Experts Warning To People With Lateral Flow Tests At Home As Extreme Heatwave Approaches
| Last updated
Despite there being some debate on temperature constitutes an actual heatwave, it's safe to say that the Met Office's warning for next week must be taken seriously.
They warned that there would be an extremely rare red heat warning for England between Monday (18 July) and Tuesday (19 July) next week.
Notably, this is the first time ever that a red heat warning has been issued and it basically means that there is a health risk to everyone affected, not just those who are normally more vulnerable.
Large parts of England will hit high 30s and possibly 40C in some places.
And since covid doesn't seem to being away any time soon, an expert has now warned us of keeping lateral flow tests in the heat for too long and how to store them correctly.
If not stored appropriately the effectiveness of the tests are said to decrease massively.
Giulia Guerrini, lead pharmacist at digital pharmacy Medino has said: "With temperatures reaching levels in the UK that are largely unheard of, it’s completely understandable to be concerned about safely storing your lateral flow test kits.
"Regular testing is one of the most important measures to protect against Covid-19, so it’s really vital to take good care of tests, to ensure you get the most accurate results.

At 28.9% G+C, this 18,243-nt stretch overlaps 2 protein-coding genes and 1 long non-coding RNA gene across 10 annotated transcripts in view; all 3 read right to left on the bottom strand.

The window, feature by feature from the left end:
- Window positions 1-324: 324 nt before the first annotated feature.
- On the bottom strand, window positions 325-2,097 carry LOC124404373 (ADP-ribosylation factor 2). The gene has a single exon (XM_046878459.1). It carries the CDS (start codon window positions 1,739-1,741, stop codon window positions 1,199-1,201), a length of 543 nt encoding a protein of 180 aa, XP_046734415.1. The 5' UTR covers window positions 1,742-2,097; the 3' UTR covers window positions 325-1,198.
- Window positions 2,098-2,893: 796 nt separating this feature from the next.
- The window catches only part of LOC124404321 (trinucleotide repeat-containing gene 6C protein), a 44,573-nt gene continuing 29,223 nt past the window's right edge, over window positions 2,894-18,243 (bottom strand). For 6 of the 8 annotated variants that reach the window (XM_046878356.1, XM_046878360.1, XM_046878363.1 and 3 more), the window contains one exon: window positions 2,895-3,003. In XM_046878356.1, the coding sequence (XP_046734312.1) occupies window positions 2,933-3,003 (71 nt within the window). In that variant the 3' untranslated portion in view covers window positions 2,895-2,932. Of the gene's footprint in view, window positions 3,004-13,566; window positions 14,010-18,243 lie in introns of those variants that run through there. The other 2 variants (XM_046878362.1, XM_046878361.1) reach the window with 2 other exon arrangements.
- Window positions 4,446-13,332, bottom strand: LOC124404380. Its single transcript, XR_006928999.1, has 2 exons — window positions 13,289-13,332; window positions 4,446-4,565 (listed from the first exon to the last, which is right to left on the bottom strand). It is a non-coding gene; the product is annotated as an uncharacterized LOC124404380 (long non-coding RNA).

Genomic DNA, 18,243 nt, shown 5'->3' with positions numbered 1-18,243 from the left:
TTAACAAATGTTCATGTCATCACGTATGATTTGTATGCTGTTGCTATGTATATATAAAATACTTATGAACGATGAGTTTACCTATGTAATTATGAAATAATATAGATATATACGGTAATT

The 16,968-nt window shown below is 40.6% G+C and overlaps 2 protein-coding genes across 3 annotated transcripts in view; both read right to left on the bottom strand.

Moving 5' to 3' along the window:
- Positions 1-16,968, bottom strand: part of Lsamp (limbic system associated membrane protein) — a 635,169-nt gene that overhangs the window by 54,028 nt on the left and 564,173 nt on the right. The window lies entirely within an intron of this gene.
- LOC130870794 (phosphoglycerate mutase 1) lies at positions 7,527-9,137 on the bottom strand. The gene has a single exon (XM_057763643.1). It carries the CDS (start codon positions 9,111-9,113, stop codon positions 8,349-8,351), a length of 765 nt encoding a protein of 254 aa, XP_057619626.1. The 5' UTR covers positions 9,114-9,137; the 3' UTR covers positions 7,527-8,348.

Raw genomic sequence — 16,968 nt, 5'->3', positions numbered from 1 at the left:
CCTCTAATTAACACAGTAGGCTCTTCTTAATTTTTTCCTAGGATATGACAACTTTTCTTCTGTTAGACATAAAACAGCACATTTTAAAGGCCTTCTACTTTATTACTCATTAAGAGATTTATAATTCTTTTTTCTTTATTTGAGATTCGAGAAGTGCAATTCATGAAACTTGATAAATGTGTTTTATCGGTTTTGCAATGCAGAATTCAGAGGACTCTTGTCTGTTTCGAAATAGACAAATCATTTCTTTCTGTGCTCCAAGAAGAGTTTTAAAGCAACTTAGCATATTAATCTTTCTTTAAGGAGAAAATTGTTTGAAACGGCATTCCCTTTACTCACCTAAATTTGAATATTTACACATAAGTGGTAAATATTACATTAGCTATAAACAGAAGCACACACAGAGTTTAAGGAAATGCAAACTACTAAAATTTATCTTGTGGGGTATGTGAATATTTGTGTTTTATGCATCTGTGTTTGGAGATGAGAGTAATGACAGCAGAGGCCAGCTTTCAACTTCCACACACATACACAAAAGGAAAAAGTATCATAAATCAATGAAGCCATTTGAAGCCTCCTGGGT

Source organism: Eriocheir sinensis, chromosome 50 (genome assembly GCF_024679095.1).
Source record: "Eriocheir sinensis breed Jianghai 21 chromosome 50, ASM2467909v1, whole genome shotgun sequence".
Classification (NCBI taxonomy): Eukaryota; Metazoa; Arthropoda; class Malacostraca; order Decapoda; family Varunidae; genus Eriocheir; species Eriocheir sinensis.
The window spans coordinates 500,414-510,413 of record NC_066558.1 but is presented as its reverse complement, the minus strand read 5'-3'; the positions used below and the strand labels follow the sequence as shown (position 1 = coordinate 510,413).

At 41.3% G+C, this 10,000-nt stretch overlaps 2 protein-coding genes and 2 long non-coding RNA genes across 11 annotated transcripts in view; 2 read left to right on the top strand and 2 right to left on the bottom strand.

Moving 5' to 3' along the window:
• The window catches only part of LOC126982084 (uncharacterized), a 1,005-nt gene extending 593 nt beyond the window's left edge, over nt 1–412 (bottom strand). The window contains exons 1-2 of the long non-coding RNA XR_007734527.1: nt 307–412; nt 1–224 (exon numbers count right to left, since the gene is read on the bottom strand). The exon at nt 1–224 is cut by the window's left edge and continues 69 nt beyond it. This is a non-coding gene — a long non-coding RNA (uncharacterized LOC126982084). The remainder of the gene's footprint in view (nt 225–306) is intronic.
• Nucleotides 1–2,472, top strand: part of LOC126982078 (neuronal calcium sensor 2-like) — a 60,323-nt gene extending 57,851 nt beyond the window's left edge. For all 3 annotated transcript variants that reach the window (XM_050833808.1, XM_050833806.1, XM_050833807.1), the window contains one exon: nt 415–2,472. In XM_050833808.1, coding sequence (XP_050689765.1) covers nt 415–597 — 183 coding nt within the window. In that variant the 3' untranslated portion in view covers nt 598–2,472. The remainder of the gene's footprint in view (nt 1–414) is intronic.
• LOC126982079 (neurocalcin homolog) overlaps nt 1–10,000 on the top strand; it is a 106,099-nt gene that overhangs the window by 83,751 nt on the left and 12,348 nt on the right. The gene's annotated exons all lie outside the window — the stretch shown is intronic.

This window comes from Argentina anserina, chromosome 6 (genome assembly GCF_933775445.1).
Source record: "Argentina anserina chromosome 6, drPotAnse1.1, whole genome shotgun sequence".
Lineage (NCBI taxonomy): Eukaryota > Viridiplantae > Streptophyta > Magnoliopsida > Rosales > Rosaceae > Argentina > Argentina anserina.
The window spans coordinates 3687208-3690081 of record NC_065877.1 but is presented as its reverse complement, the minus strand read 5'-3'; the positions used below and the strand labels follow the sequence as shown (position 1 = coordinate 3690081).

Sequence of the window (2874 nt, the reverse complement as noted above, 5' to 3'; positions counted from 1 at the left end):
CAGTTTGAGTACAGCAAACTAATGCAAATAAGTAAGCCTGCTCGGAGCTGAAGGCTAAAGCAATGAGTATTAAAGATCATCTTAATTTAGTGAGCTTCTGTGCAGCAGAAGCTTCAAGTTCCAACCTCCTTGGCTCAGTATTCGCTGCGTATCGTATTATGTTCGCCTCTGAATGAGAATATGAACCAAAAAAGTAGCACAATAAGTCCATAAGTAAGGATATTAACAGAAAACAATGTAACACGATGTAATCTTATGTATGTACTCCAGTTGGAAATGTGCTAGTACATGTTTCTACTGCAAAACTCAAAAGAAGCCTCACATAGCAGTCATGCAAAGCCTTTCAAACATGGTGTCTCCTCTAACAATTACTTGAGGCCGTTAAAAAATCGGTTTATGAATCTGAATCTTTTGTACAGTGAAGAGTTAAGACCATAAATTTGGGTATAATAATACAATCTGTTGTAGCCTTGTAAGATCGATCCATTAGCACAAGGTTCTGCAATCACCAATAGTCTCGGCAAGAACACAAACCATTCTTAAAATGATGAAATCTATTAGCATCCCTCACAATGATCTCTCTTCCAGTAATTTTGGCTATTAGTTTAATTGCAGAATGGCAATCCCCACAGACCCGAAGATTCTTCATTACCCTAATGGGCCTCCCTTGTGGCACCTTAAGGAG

"The guidance from the NHS is that your lateral flow test kits should be stored away from direct sunlight, at between 2ºC and 30ºC.
"That being said, you shouldn’t refrigerate them either, because storing your lateral flow kits at very cold temperatures can also reduce their reliability."
The existing record for the hottest day on record in the UK is 38.7C, which was recorded in Cambridge on 25 July, 2019.
This record is likely to be surpassed next week.
Explaining what you can do to keep your test kits safe, Guerrini added: "The easiest way to ensure your lateral flow kits stay in the best possible condition, no matter the weather, is to store them in a cool, dry place, out of the sun.
"For example, a medicine cabinet, kitchen cupboard or drawer will all protect the integrity of the tests, even in a heatwave."
She claims that covid tests must stay within this temperature range because 'storing the test at higher temperatures can irreversibly damage the swab, as well as the chemicals used in the test'.
"This means that when the time comes to take a test, your results will not be entirely reliable as the chemical make-up of the test will be altered."
Long story short, keep your tests out of direct sunlight.